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Traffic Counts


OPL Building
Eric Adolphe Eric Adolphe, founder and CEO of defense industry service provider Optimus Corp., says traffic was the primary driver for relocating his company's headquarters from Silver Spring, Md., to the above building in McLean, Va.
Transportation, logistics infrastructure play key roles in Virginia's growth.



sk Eric Adolphe what drove him to relocate his high-tech company from Silver Spring, Md., to McLean, Va., and he'll give you a one-word answer: traffic.
   Though the site selection process was a bit more complicated than that, the Optimus Corp. founder and CEO readily admits that shorter drive times for company employees and clients sealed the selection of Fairfax County in Northern Virginia.
   "Silver Spring was revitalized and with that came traffic," says Adolphe, whose information technology firm provides services to the Pentagon and defense contractors like Northrop Grumman. "We would have meetings with clients, vendors and partners, and it would take people an hour and a half to two hours just to drive to a 30-minute meeting, and then it would take them another 90 minutes to two hours to get back."
   Knowing that his 13-year-old company was primed for accelerated growth, Adolphe says he could not allow traffic congestion to slow his firm down.
   After conducting a comprehensive search throughout the Greater Washington, D.C., market, Optimus settled upon a 17,000-sq.-ft. (1,579-sq.-m.) headquarters facility in McLean. The project represents a capital investment of $1.15 million and brings 234 high-tech, high-wage jobs to Fairfax County.
   Adolphe says he seriously considered moving his firm to another location in suburban Maryland, but he couldn't navigate past the traffic problem.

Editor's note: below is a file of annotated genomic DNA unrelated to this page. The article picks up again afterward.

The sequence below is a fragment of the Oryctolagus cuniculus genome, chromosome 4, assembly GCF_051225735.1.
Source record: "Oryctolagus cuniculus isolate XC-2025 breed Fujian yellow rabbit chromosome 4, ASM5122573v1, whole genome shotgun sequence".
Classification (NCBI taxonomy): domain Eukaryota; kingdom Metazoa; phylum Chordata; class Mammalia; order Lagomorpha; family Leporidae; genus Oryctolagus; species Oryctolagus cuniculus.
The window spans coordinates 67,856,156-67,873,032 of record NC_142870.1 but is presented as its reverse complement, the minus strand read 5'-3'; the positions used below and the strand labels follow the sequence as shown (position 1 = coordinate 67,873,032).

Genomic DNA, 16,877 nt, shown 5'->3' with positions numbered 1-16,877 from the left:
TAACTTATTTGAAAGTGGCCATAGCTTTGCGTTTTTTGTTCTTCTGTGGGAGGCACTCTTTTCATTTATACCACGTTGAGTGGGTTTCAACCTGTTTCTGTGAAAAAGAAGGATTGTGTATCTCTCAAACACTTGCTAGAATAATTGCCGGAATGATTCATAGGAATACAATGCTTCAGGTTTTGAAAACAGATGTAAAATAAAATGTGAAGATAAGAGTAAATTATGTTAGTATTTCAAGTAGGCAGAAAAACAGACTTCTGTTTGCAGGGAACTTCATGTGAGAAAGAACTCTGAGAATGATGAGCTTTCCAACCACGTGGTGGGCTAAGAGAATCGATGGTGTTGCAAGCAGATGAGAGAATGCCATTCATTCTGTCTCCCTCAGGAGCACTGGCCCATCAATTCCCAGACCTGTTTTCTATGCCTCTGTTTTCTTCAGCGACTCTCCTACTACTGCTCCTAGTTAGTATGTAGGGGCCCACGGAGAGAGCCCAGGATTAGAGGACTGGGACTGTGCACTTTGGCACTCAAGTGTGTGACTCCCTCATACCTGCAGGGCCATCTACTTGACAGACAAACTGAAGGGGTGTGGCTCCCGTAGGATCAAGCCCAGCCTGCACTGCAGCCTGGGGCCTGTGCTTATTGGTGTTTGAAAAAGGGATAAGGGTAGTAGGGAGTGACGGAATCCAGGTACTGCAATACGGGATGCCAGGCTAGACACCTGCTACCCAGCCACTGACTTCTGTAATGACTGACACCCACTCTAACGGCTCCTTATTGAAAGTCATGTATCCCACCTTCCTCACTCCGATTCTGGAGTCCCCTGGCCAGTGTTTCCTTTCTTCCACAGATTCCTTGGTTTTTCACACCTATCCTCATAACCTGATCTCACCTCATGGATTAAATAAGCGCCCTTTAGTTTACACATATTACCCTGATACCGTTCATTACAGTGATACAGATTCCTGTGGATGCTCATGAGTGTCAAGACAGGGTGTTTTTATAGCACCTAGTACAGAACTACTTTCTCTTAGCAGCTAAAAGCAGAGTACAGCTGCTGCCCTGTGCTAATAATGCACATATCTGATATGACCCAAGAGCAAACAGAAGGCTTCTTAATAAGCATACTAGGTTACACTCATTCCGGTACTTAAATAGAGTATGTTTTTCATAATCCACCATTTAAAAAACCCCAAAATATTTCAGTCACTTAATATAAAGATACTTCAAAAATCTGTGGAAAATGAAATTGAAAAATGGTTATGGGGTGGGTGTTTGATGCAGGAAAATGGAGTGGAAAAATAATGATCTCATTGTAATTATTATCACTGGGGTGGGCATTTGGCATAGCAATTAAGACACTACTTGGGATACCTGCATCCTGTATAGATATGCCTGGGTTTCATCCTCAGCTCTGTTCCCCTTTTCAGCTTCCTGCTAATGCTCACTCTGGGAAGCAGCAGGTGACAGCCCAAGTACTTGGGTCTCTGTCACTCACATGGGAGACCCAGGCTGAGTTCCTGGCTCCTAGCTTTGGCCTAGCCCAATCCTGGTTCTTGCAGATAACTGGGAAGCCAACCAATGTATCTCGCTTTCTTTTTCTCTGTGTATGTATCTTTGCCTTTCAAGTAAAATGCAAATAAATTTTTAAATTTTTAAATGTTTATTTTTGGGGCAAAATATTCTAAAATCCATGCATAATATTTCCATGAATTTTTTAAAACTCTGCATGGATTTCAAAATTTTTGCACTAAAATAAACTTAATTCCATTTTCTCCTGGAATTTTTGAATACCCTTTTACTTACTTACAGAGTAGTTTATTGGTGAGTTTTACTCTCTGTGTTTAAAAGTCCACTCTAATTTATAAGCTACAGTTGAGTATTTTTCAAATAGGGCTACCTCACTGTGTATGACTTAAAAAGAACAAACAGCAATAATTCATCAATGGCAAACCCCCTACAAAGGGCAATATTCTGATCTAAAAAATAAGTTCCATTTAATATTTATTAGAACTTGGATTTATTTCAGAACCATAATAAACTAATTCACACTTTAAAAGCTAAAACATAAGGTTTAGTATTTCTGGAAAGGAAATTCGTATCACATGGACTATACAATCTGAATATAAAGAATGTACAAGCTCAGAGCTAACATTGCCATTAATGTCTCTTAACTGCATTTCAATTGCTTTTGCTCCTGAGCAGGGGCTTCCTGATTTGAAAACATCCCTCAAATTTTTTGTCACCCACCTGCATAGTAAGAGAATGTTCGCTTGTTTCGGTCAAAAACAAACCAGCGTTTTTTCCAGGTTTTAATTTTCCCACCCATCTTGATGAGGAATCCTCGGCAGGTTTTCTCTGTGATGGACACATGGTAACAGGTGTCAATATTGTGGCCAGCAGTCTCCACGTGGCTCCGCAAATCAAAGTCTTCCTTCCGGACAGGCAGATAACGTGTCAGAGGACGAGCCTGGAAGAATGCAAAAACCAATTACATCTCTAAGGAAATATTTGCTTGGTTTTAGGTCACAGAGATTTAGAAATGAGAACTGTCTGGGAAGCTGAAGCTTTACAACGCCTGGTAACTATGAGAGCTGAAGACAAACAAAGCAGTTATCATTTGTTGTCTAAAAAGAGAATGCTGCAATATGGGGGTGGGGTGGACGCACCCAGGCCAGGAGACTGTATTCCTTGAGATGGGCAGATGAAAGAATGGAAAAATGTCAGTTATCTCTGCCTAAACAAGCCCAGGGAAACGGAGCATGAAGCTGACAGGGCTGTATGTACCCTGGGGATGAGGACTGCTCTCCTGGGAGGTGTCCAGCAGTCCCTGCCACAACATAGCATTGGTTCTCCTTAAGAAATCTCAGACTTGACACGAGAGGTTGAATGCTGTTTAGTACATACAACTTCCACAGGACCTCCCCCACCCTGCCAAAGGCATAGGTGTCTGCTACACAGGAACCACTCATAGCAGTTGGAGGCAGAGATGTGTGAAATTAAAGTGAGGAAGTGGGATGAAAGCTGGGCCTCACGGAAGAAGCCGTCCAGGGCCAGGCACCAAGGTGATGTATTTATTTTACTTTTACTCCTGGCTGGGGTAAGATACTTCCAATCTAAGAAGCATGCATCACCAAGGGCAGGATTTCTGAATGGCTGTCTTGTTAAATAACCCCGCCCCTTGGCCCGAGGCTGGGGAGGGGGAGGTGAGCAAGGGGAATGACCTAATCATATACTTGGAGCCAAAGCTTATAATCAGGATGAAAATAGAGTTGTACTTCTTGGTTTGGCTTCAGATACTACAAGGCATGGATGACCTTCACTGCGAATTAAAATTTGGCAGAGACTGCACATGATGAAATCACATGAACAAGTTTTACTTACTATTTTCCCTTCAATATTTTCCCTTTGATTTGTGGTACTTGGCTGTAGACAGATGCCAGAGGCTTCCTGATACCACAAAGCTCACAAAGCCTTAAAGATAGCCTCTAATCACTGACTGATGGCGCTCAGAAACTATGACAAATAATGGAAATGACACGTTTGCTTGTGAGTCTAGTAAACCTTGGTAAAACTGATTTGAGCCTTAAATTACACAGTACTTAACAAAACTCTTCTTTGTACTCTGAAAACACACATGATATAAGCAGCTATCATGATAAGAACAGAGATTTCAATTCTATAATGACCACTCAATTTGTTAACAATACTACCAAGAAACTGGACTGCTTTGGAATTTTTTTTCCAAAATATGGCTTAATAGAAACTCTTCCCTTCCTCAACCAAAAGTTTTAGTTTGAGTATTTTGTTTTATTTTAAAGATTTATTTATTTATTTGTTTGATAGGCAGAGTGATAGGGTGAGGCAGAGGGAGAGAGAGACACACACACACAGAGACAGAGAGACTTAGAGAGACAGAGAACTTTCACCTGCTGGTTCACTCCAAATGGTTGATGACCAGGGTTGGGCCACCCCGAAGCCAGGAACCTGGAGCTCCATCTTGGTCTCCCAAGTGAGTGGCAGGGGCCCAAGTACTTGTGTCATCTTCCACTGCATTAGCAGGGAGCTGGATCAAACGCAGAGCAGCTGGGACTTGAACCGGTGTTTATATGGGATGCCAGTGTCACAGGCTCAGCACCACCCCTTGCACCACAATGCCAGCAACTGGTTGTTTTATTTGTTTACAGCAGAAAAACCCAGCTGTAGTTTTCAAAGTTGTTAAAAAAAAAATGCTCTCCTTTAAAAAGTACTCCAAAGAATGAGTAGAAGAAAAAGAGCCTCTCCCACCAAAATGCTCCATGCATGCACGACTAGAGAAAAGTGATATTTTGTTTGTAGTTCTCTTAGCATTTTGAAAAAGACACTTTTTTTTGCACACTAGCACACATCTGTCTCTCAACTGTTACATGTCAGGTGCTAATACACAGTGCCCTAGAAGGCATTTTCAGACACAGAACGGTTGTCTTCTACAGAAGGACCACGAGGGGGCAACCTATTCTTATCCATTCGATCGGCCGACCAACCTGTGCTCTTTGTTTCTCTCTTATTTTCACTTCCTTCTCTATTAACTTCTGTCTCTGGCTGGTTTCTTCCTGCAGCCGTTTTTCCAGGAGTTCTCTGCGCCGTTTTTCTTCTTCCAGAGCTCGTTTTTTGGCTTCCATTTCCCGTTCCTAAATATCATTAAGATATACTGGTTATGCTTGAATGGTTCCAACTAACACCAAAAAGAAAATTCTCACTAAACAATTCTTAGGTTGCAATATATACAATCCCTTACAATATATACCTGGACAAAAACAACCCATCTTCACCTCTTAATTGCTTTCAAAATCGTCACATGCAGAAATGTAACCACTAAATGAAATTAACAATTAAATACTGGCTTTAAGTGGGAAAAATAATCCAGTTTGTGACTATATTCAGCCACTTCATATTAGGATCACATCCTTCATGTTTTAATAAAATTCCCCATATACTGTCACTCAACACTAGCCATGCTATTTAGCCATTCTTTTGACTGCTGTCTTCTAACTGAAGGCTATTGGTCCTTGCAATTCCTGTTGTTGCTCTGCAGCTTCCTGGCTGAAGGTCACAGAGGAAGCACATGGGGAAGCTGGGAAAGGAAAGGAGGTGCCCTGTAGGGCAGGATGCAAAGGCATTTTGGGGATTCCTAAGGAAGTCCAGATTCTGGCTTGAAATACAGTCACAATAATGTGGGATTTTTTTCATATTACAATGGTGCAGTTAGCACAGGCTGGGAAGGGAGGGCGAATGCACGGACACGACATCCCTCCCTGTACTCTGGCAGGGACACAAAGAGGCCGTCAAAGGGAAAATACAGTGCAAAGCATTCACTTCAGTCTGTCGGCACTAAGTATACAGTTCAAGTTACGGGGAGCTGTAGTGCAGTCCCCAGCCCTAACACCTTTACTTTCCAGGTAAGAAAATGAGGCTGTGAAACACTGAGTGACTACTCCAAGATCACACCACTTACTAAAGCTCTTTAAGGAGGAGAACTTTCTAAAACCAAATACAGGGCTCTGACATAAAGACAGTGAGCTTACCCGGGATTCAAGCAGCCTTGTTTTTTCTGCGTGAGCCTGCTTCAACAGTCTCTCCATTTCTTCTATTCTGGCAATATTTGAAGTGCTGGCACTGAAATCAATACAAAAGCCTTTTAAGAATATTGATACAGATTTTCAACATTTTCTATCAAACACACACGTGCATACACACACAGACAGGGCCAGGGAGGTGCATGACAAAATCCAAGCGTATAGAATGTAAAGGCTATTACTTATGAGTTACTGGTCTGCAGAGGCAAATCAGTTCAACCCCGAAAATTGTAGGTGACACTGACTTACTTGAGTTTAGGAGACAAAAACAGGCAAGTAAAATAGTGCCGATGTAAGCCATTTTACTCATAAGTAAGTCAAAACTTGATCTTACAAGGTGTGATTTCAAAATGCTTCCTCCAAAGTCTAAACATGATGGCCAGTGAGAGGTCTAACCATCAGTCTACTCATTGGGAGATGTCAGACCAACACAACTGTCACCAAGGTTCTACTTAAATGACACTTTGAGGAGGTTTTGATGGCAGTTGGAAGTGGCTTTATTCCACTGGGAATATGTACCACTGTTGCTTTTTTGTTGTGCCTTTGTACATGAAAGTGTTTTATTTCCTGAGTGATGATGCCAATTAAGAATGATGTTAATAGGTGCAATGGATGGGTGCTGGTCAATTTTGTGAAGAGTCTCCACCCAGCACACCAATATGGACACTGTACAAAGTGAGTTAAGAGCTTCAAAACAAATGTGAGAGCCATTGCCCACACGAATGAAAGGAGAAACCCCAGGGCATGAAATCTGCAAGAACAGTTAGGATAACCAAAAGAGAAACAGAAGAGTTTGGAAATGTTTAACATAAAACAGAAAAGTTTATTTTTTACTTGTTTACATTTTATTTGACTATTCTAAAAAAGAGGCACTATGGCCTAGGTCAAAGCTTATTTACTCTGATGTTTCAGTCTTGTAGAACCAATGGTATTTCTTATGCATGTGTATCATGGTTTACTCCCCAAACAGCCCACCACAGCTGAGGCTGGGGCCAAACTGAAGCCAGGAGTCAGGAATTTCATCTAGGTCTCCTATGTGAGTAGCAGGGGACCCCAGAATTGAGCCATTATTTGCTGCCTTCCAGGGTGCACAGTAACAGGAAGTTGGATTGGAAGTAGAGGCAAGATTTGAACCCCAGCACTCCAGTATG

"The American Legion Bridge was causing most of the hangups," says Adolphe, who three years ago was named the Maryland High-Tech Council's Entrepreneur of the Year. "We were poised for significant growth, but our customers and partners were complaining about the long commute. It has been a couple of weeks since we've been here in our new location in McLean, and we've already had more visits from customers and partners because of the shorter drive."
   What a difference a year makes. In June 2004, Optimus received a visit at its then-Maryland headquarters from Maryland Gov. Robert Ehrlich.
   "As a growing Silver Spring-based company, Optimus Corp. applauds Gov. Ehrlich's leadership and vision for helping businesses grow in Maryland," Adolphe said at the time. "In particular, Optimus looks forward to action on the governor's initiatives to ensure the expansion of the small business sector and to promote the benefits of the state working with emerging growth companies like Optimus."
Virginia Forge
On August 23, Virginia Forge Co. announced it would invest $18.25 million in expanding its automotive wheel hub manufacturing operations in Botetourt County, in Virginia's Roanoke Valley.